Friday, April 25, 2003

Tristate A.M. Report

Compiled from staff and wire reports

Prank e-mailer is fined, sentenced

OXFORD - A Miami University senior was given a suspended sentence and fined $1,000 plus court costs Thursday in Butler County Area One Court for sending a prank e-mail canceling classes.

Benjamin M. Field, 22, of Salem, Ohio, had previously pleaded guilty to attempted unauthorized use of a computer, a first-degree misdemeanor.

He could have gotten 180 days of jail time.

Field will also be entered into an alcohol and drug assessment program and be on probation for a year.

According to police, Field sent roughly 31,000 e-mails claiming to cancel classes for Green Beer Day, a student celebration involving early morning drinking.

Fields wrote an apology that was published in the school's newspaper last week. A university spokeswoman said Fields, a computer science major, is still enrolled.

'Support America' rally on square

Cincinnati Mayor Charlie Luken and radio talk show host Bill Cunningham will host a "Tri-State Supports America Rally" today on Fountain Square.

The event, which starts at 12:30 p.m., will be broadcast live on WLW (700 AM) and will feature music and tributes to veterans.

Magazine seller reports rape

HAMILTON - City police were investigating Thursday the reported rape of a 19-year-old magazine saleswoman who said she was assaulted by three men after she got into a car with them at Seventh and Dayton streets.

According to police reports, the woman, of Uhrichsville, Ohio, said she was waiting for a ride from co-workers after selling door-to-door in the neighborhood, when the men stopped about 4 p.m. Wednesday and expressed interest in buying magazines.

After she got into the car, she said, the men held her captive and choked and sexually assaulted her while driving around the city for a half hour.

The report said the woman suffered cuts and bruises.

No description of the car or the men was available from police late Thursday.

City allots $2 million in arts grants

Cincinnati City Council approved a package of about $2 million in capital grants to arts organizations Wednesday - but only after some changes.

Gone is a $40,000 grant to the Greater Cincinnati Blues Society for a three-day gospel music festival. Arts & Culture Committee Chairman Jim Tarbell championed the spending for the event, which has been called Cincinnati's best integrated music festival. But others said the grant defeated the purpose of the arts development fund, which was to make physical improvements to arts facilities.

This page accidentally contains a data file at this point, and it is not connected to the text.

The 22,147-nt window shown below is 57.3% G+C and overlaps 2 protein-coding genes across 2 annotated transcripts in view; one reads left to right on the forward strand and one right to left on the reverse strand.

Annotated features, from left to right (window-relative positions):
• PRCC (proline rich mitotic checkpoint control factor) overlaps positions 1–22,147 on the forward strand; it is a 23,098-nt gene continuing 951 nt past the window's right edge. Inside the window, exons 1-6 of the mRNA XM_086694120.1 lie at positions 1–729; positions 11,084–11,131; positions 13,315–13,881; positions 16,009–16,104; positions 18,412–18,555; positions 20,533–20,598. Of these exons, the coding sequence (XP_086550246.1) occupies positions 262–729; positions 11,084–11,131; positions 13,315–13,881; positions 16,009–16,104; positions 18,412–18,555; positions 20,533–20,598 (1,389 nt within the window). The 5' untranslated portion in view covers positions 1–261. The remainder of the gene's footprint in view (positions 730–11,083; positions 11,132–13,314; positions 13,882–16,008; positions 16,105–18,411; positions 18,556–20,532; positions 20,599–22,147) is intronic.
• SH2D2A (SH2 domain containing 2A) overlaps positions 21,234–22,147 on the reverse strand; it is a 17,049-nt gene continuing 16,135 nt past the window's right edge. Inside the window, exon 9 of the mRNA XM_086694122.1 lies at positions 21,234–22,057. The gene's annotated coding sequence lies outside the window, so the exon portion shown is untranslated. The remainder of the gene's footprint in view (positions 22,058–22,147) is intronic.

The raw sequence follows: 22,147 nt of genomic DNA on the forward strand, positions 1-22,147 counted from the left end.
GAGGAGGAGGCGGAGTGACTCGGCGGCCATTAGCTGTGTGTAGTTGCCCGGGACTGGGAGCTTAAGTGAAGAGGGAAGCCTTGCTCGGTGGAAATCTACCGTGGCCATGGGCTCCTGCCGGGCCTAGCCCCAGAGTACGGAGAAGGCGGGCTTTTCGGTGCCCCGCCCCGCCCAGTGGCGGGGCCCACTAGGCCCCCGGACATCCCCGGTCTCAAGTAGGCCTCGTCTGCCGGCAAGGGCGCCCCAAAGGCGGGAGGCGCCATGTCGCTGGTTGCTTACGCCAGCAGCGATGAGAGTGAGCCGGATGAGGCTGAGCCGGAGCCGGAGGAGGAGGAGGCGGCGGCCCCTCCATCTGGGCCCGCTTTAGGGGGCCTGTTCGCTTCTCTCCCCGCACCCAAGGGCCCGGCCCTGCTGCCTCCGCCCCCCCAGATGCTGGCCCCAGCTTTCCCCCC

City Council did, however, vote to spend $10,000 to support the Bats Incredible public art project.

The council did not make a decision on spending $50,000 for flower boxes in Over-the-Rhine, referring the item to the Finance Committee for further study.

Morgan's Raiders will ride again

MONTGOMERY - Saturday, the city will mark the 140th anniversary of Morgan's Raid, when Confederate Gen. John Hunt Morgan led a group of ransacking soldiers through town.

More than 30 farms and homes were raided before the soldiers headed east toward Camp Dennison. During their 24-day raid, Morgan's men invaded more than 6,500 homes and businesses in Indiana and Ohio.

Saturday's celebration will include a Morgan's Raid symposium from 11 a.m. to 1 p.m. at Fellowship Baptist Church, Shelly Lane and Remington Road.

From 2-5 p.m., Civil War artist Mort Kunstler will unveil and sign photos of the original oil painting "Morgan's Ohio Raid" at Universalist Church, Montgomery and Remington roads.

At 3:30 p.m., there will be a re-enactment of Morgan's Raid along Remington Road, from Swaim Park to Universalist Church.

For more information, visit

Man critically hurt In Corryville bar

Cincinnati police are investigating how a man got critically hurt early Thursday in a Corryville bar.

Michael Stevens, 27, either fell or was shoved down the stairs at Fries Cafe on Jefferson Avenue, police said, about 1:50 a.m. He was taken to University Hospital with head injuries that officers called life-threatening.

District officers notified the department' homicide unit because of the extent of the man's injuries.

Cole motion will ask school inspection

Councilwoman Laketa Cole will ask Cincinnati's building department today to begin inspecting public schools for lead contamination.

Cole said the inspections are needed to ensure that lead paint does not pose a health risk to children and teachers. A student at Heberle Elementary was found to have elevated levels of lead in his blood.

Cole will outline her request for inspections in a motion to be filed today with City Council.

CATS exam got on Internet
Rehab for sex offenses hits wall
Norwood firm sells 20,000 Saddam decks

School tax hike touted as boon
Moving day for Heberle kids
Police effort paid off
Flutes star at Mozart Festival
Elmwood Place chief accused of using city computer to solicit teen for sex
Obituary: Robert G. Eagen was P&G's director of public relations
Obituary: 'Woody' Breig, retired police captain
Tristate A.M. Report

SMITH AMOS: Covington Diocese named
BRONSON: Bad math
CROWLEY: Kentucky Politics
HOWARD: Some Good News

Mason looking to honor veterans
Persevere, expert urges planning group
Warren commissioners OK pilot college-credits program
Township loses again in fight to regulate nude dancing club
EPA asked to prove E-check works
Warren County memorial finished

Arms, taxes on Bush's mind
Voinovich: I love the president
Doctor with SARS symptoms stayed in Ohio
Ruling: Chamber broke election law
Ohio Moments

Self-reliant student team builds like-minded robot
Train hits 10th St. bridge
Ex-high school goes on to college
Card lists help sources for arriving Hispanics
Priest saved Mother of God Church
VP candidates may again debate at Centre
WKU teacher installed as state poet laureate